Nielsen completed his Symphony No. 4, The Inextinguishable, in 1916. The work, composed in the midst of World War I, is centered on the idea that “Music is Life, and inextinguishable like it.” Upon commencing his composition, the composer wrote that it wasn’t programmatic, but would “express what we understand by the spirit of life or manifestations of life, that is: everything that moves, that wants to live ... just life and motion, though varied — very varied — yet connected, and as if constantly on the move, in one big movement or stream.” Leonard Bernstein led the Orchestra’s first presentation of the Fourth Symphony in 1970; Sakari Oramo conducted its most recent performances in 2002.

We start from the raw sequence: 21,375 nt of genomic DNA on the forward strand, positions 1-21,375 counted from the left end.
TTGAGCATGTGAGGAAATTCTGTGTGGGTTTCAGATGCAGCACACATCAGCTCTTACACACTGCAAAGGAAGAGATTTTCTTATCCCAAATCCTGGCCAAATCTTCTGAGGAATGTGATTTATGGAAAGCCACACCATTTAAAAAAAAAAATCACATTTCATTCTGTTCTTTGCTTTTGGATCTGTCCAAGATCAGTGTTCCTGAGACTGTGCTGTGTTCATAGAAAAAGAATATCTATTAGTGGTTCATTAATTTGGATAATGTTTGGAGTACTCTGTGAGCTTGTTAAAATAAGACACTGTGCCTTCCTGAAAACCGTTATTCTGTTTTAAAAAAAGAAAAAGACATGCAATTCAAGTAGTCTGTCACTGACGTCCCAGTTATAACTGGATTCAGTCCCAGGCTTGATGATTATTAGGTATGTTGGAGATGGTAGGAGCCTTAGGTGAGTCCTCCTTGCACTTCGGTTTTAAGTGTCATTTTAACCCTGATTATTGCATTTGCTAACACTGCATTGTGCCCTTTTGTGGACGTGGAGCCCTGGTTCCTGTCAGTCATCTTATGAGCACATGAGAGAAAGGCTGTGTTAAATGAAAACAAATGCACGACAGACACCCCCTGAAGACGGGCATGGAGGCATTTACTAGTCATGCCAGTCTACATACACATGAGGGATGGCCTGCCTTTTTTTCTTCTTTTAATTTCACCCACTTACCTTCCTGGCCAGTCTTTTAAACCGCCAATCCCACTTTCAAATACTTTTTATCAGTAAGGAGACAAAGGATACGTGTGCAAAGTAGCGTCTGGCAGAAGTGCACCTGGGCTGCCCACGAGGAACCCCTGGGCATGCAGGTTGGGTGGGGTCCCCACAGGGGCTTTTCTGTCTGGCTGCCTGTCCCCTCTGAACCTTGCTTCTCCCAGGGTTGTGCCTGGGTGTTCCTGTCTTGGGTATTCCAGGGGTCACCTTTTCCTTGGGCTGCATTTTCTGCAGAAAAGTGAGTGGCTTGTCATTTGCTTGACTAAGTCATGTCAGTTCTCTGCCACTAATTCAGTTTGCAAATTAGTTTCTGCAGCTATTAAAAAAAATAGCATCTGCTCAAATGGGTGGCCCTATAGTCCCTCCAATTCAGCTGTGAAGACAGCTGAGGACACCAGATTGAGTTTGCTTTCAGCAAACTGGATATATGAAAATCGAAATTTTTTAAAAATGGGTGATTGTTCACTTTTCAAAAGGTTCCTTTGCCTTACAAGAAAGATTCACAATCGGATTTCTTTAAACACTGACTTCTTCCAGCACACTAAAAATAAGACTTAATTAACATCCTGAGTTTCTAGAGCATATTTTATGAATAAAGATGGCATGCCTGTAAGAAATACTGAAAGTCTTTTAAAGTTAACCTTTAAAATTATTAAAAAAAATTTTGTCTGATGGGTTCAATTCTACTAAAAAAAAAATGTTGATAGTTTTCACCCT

Alan Gilbert

New York Philharmonic Music Director Alan Gilbert began his tenure in September 2009. The first native New Yorker to hold the post, he has sought to make the Orchestra a point of pride for the city and country. As New York magazine wrote, “The Philharmonic and its music director Alan Gilbert have turned themselves into a force of permanent revolution.”

Mr. Gilbert and the Philharmonic have forged artistic partnerships, introducing the positions of The Marie-Josée Kravis Composer-in-Residence and The Mary and James G. Wallach Artist-in-Residence, held in the 2014–15 season by Christopher Rouse and violinist Lisa Batiashvili, respectively, as well as the new position of Artist-in-Association, inaugurated by Inon Barnatan this season; an annual festival, which this season is Dohnányi / Dvořák; CONTACT!, the new-music series; and the NY PHIL BIENNIAL, an exploration of today’s music by a wide range of contemporary and modern composers inaugurated in spring 2014.